Allow me to present Sichuan's famous 'dan dan mian' from my kitchen today - these noodles are one of the spicy province's famous street foods as we can see from its' namesake, 'dan dan' refers to how the noodles were carried in the past i.e. the street peddler carried two pots, one on each end of a bamboo pole over his shoulder - one pot filled with noodles and the other with the sauce. Dan dan mian is essentially wheat noodles topped with a spicy pork and Sichuan vegetable mixture with varying amounts of broth depending on who is making the noodles. I prefer my noodles with less broth so that's what I did when I adapted Cecilia Chiang's recipe from 'The Seventh Daughter' which is one of my favourite cookbooks not only for the recipes but I also love how she shared her fascinating adventures on her journey from Beijing to San Francisco, both in the culinary and non-culinary sense. As always, you can adjust the level of spiciness depending on your tolerance level - it is also customary to serve the noodles with a generous sprinkling of ground Sichuan pepper which produces a numbing heat that many find appetising.
This recipe does not contain sesame paste or peanut butter, a garnish of crushed peanuts is used instead. The flavours of these catchy-sounding noodles are spicy, salty, earthy, a little smoky from the black vinegar and altogether very satisfying. I like to use the 'LaoGanMa' brand for my chilli oil in Sichuan dishes and I highly recommend it - it contains chilli, Sichuan chilli peppercorns, chicken (yes there was a chicken bone in the jar) and vegetable oil. Totally worth it to hunt this down as it definitely gives a deeper dimension to the dish - you can find this brand in most Asian grocery stores.
Note from Jen: I received some questions from readers residing in the US on which Asian grocery stores to go to, and as I lived in Southern California for a few years, I usually frequented Ranch 99 for my Chinese grocery needs but most of the ingredients I use can be found in most Asian grocery stores including the hole-in-wall kinds. If you still can't find the ingredient, please let me know and I will try to suggest a suitable alternative.
This feature is a part of my series in my recipes for Yuen Chun, my preferred brand for Asian cooking sauces.
Recipe adapted from The Seventh Daughter by Cecilia Chiang
Serves 4 generously
1 packet of dried wheat noodles (I used Shanghai wheat noodles)
For the sauce:
1 pound of minced pork (not as fine as ground pork although the latter can be used too)
1 palm-sized Sichuan preserved vegetable (Zha Chai), rinsed and cubed
3 tbsps minced ginger
3 tbsps minced garlic
3 stalks green onions, sliced, save some green parts for garnish
3 tbsps Chinese Shaoxing Wine
1 cup chicken broth (canned one is fine)
As requested by some of you, here's a photo of the 'Laoganma' Chilli Oil that I used (I used chicken flavour)
Note from Jen: As I am used to cooking Chinese dishes, I add my seasoning as I cook as I just somehow know how much I should add, but it will be easier if you mix the seasoning ingredients below in a separate bowl and do a taste test before adding to the pork mixture. However, once the pork is cooked do another taste test to be safe.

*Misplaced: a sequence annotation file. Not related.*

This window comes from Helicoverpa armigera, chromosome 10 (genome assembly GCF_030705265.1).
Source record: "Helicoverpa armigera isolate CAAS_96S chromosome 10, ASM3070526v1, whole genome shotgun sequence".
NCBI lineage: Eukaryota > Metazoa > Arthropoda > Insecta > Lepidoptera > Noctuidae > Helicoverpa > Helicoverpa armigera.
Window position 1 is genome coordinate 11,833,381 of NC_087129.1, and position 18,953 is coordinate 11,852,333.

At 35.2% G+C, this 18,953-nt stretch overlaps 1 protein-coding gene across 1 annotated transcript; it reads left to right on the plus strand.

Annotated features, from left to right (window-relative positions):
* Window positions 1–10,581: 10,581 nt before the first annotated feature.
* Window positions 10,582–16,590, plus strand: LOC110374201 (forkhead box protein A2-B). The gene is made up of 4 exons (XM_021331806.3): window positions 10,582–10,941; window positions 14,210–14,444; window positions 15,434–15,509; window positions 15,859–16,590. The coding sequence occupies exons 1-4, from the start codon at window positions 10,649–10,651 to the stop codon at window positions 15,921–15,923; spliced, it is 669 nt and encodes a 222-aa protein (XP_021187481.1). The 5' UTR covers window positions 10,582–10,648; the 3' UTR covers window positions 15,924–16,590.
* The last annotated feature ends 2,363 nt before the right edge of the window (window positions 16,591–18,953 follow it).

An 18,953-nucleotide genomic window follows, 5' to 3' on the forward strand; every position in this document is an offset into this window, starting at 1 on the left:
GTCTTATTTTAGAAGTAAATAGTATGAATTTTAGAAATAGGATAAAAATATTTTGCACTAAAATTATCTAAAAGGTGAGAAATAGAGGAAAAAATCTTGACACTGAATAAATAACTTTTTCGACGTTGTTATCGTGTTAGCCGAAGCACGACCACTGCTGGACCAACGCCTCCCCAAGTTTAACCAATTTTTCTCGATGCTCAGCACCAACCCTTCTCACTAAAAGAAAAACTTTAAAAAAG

3 tbsps chilli oil (I used 'Laoganma'), or to taste (good idea to serve some at the table for high spicy-tolerance guests to add to their noodles if they wish)
1 tbsp Yuen Chun spiced vinegar (black vinegar)
2 tbsps light soy sauce
1/2 tbsp dark soy sauce (more for the colour)
1 tsp sugar (to balance out the flavours but there will be no pronounced sweetness in the dish)
Crushed roasted peanuts (for garnish)
Sprinkling of ground Sichuan peppercorns (optional)
Firstly, prepare the sauce. Usually I would prepare the noodles first but since the sauce takes a while to make and you don't want the noodles to go too cold (these wheat noodles will lump together easily once cold), I suggest making the sauce first then the noodles as these kind of noodles cook very quickly.
As always, try to use a Chinese wok especially for Sichuan dishes that taste infinitely better with the requisite 'wok hei' or wok's breath. Heat up the wok until almost smoking. Add about 2 tbsps of cooking oil and swirl around to coat well. Turn the heat to medium and quickly add in the minced garlic, minced ginger and green onions. Stir around quickly until aromatic, add in the pork and stir fry the pork until it browns a little.
Turn heat high again. Add the Chinese rice wine and mix well. Add in the cubed Sichuan vegetables and stir-fry around for about 30 seconds. Start adding the seasoning ingredients into the wok. As I am used to Chinese cooking, I just add as I cook but to make it easier, you can mix the seasoning ingredients up in a separate bowl and do a taste test before adding to the pork mixture.
Add the chicken broth and turn heat to medium, allowing to simmer uncovered until about half of the liquid is absorbed into the pork mixture. Do a taste test and add more soy, vinegar or chilli oil if desired. Turn off the heat and set aside.
Boil the noodles in salted water until 'al dente'. Drain and run the noodles under cold water. Drain well and place noodles in individual serving dishes/ bowls. Spoon a generous amount of sauce mixture on top of the noodles, garnish with some green onion slices and crushed peanuts, also add a sprinkle of ground Sichuan peppercorns for more numbing heat if you wish.
Alternatively, serve the noodles separately from the sauce at the table together with the green onions, crushed peanuts and ground Sichuan peppercorns and allow your guests to spoon as much sauce as they wish.